This year hasn’t been a great one in the garden or allotment but we did have a few small harvests in July. Alongside some summer berries (more of which to come soon) we harvested some yellow mange tout from the back garden. Not as vivid in colour as the seed catalogue promised (the variety is called Golden Sweet), but that’s probably a factor of the variable weather, they were nonetheless pretty and tasty.
I already own Eggs and Sauces, the first two titles in Michel Roux’s series of reference books on classic techniques and recipes. So I was very happy to receive a review copy of Pastry: Savoury and Sweet.
There are chapters for shortcrust pastries, enriched sweet pastries, puff pastry, raised pie pastry, brioche dough, croissant dough, choux pastry, pizza dough and filo pastry and each chapter starts with the basic dough recipe and then provides a wide range of recipes making use of it.
One of the things I like about the book is its use of step by step pictures and instructions for pastry techniques such as lining a flan tin with pastry, making a pastry lattice top and decorative borders, shaping croissants and so on. In addition each type of pastry has several photographs of how the dough looks as you make it. And there are lots of recipe photographs too.
Knowing what you are aiming for gives much greater confidence during the process, for me anyway.
Pete is pastry king in our house so I got him to make the pastry, roll it out into the flan dish and bake it for me, ready for me to do the rest.
Together, we made this absolutely delicious pea, mushroom and mint flan – a recipe I shall definitely be making again once our home-grown peas start cropping.
The flan calls on two recipes in the book, the first for flan pastry and the second for the flan itself.
The two shortcrust pastry recipes provided are for pâte brisée and flan pastry. The former is described in the book as a more delicate, crumbly and light; the latter as less fragile, crisper and just as good in taste.
One downside of the pastry recipe is that it creates about 430 grams of pastry, whereas the flan recipe calls for 260 grams. We used the rest to make some simple purple sprouting broccoli quiches a couple of days later.
The recipe also calls for 500 grams of mushrooms. We used only 400 grams, which filled our our flan dish pretty well.
We also substituted frozen petit pois for fresh peas.
Where the recipe requires steeping the mint in the cream, blending it and then sieving it through a chinois, I went for the rustic approach and decided to leave mine in. My stick blender didn’t do a great job on the leaves, and I’ve amended the recipe for next time to simply chop the leaves much smaller and leave out the blending altogether.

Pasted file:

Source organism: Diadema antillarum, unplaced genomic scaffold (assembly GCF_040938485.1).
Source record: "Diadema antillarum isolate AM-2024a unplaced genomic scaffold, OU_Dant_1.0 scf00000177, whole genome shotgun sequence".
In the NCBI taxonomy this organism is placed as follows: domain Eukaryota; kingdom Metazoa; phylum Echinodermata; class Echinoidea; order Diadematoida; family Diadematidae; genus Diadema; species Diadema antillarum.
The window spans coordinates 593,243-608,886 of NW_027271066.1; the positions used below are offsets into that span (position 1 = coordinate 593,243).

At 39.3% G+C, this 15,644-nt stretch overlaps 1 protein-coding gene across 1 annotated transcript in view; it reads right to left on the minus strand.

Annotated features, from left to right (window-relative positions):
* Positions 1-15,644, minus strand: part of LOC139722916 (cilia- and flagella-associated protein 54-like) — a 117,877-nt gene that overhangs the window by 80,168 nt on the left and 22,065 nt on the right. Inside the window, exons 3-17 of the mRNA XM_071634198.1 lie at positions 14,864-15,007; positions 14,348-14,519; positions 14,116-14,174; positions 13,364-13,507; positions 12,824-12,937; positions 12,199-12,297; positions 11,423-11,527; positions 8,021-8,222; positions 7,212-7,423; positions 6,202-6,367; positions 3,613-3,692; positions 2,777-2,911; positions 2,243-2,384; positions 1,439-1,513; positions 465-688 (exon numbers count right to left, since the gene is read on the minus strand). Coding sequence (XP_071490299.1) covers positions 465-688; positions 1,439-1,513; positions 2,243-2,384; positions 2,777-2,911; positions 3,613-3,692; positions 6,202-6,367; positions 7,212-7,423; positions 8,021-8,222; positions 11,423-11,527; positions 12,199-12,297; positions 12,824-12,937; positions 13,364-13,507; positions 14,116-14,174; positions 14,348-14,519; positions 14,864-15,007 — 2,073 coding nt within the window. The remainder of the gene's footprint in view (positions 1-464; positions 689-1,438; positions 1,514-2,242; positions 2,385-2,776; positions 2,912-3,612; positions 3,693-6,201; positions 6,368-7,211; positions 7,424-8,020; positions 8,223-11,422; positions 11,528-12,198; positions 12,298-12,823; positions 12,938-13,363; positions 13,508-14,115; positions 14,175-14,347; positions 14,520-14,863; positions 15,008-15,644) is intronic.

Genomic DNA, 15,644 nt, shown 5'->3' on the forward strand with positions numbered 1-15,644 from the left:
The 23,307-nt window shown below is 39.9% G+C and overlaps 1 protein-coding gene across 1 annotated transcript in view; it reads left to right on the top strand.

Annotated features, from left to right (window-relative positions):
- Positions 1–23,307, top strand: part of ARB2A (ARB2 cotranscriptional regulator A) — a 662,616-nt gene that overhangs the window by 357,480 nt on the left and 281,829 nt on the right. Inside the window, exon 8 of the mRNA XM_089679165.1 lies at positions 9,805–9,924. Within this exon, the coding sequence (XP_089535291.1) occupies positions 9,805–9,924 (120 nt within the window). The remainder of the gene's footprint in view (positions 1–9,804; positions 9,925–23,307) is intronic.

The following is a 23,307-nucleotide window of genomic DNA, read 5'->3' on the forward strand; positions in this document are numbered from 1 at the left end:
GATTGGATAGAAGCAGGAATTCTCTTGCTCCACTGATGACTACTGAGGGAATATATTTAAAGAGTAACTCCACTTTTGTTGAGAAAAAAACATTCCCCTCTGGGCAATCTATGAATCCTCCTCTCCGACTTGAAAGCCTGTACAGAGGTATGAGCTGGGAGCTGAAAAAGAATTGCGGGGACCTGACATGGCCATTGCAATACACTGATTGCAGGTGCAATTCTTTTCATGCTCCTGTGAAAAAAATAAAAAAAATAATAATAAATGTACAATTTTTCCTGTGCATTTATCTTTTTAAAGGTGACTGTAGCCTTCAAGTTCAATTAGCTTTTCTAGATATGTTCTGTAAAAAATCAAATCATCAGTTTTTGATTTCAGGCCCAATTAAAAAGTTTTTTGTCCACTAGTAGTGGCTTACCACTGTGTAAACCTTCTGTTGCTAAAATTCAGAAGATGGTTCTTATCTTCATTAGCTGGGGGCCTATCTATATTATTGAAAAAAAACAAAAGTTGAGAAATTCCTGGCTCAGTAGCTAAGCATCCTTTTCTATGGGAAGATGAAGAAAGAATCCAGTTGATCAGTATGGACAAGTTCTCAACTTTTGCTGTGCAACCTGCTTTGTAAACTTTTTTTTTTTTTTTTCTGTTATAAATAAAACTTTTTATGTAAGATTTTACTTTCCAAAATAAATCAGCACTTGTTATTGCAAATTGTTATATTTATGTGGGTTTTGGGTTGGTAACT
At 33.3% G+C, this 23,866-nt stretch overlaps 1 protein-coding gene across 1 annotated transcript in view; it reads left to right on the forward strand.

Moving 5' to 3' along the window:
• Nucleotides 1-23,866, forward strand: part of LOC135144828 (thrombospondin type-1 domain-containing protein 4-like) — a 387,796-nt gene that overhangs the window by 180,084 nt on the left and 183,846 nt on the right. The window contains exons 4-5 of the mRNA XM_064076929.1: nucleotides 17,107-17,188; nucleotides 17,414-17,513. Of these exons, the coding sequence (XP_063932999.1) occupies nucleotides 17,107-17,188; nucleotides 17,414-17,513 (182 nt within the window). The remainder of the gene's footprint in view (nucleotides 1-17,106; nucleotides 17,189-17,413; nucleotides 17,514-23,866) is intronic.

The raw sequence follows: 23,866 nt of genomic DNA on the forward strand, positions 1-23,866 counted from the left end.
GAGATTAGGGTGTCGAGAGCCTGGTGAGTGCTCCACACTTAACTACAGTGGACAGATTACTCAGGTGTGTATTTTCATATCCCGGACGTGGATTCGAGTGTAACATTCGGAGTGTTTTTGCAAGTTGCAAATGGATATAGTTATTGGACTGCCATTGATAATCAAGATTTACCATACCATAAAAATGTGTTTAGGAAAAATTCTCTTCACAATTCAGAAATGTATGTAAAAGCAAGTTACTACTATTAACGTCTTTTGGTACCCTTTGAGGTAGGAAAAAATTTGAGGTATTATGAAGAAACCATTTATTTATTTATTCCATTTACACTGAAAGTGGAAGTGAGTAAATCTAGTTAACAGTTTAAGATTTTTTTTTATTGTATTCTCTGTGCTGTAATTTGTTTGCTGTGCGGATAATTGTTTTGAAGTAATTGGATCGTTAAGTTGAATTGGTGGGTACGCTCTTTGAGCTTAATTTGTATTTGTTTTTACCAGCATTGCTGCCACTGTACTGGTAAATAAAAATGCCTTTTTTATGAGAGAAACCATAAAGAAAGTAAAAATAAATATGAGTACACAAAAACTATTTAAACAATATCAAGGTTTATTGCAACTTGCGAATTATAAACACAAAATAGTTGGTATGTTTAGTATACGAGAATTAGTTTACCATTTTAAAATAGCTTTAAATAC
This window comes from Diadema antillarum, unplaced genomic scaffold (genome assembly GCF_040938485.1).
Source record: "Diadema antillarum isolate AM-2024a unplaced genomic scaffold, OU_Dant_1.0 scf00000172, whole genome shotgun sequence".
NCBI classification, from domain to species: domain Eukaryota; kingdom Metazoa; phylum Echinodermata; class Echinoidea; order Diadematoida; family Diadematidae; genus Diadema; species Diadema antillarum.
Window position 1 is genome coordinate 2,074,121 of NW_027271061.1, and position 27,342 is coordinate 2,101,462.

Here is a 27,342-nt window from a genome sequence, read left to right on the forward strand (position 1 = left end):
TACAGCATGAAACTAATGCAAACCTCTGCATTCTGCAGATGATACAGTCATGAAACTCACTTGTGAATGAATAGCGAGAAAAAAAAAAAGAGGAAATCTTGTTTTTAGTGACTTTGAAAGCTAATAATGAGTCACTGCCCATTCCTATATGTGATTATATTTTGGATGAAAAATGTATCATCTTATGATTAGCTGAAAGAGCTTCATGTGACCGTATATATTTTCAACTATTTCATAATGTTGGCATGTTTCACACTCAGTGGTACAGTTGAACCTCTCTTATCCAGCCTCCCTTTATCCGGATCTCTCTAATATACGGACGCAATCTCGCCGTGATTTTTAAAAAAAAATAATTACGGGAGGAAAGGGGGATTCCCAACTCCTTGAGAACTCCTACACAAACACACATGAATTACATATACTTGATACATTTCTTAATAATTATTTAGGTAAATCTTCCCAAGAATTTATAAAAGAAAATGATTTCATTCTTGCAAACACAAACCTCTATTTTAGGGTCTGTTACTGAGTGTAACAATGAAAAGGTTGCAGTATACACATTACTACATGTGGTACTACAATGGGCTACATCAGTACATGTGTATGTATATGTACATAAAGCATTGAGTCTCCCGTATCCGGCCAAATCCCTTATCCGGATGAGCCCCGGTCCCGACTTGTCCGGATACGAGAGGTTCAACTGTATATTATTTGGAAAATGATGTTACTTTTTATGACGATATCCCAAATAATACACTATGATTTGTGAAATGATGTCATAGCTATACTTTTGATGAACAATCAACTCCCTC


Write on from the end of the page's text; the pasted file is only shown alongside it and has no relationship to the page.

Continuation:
You can also see that our mushroom and peas stuck out proud from the creamy custard flan, which I thought looked lovely, but didn’t resemble the clean flat top of the one in the book.
Pea, Mushroom & Mint Flan
260 grams of shortcrust (flan) pastry, cold from the fridge
500 grams very firm medium button mushrooms, trimmed and cleaned
60 grams butter
250 grams fresh or frozen peas
200 ml double cream
25 grams fresh mint leaves, finely chopped
2 egg yolks
Salt and pepper
Note: We made the pastry according to the recipe provided earlier in the book. It came together very quickly indeed and was easy to roll out and use. You could use ready made if you prefer.
Preheat the oven to 190 C.
Roll out the pastry to a thickness of 3mm and line a 20 cm diameter flan dish.
Lightly prick the base, line with paper, fill with baking beads, and bake blind for 20 minutes. Remove the beads and paper and bake for another 5 minutes. Remove from the oven and set aside.
Increase the oven temperature to 200 C.
Halve or quarter the mushrooms, then sauté in butter until they have released their liquid. Drain, season and leave to cool.
Cook the peas briefly. I used the microwave on its defrost setting for about 2 minutes, as I didn’t want to the frozen peas to lose their freshness.
Heat the cream and mint leaves in a saucepan, over low heat, allowing the flavours to infuse.
Whisk the minted cream with the egg, egg yolks, salt and pepper.
Put the mushrooms and peas into the pastry case.
Pour the minted cream and egg mixture over the fillings. Mine had clumps of mint leaves, which I could have removed from the surface, but decided to leave in.
Bake for 15 minutes, then reduce the heat to 180 C and bake for another 15 to 20 minutes until ready. Test by inserting a knife tip into the flan; it should come out clean.
As our flan ring doesn’t allow the flan to easily be removed onto a plate or rack, we left it to cool down in the dish for 5 minutes before serving.
We both really enjoyed the flan – the combination of flavours was excellent with earthy mushrooms, fresh sweet peas and vibrant mint. Our flan bottom was a little soggy, perhaps we needed to bake it a little longer, or possibly brush with egg to create a protective layer against the wet custard.
As I mentioned, there are plenty of classic pastries in the book. Pete’s already made the brioche dough, which he used to make brioche bacon twists, also in the book. We didn’t take any notes or photograph these but they were delicious, if rather less beautifully shaped than those in the pictures!
This promises to be another great reference book to have in our collection.
Kavey Eats received a sample review copy of this book from Quadrille Publishing.
Pastry: Savoury and Sweet by Michel Roux is currently available in paperback on Amazon for £6.79 (RRP £9.99).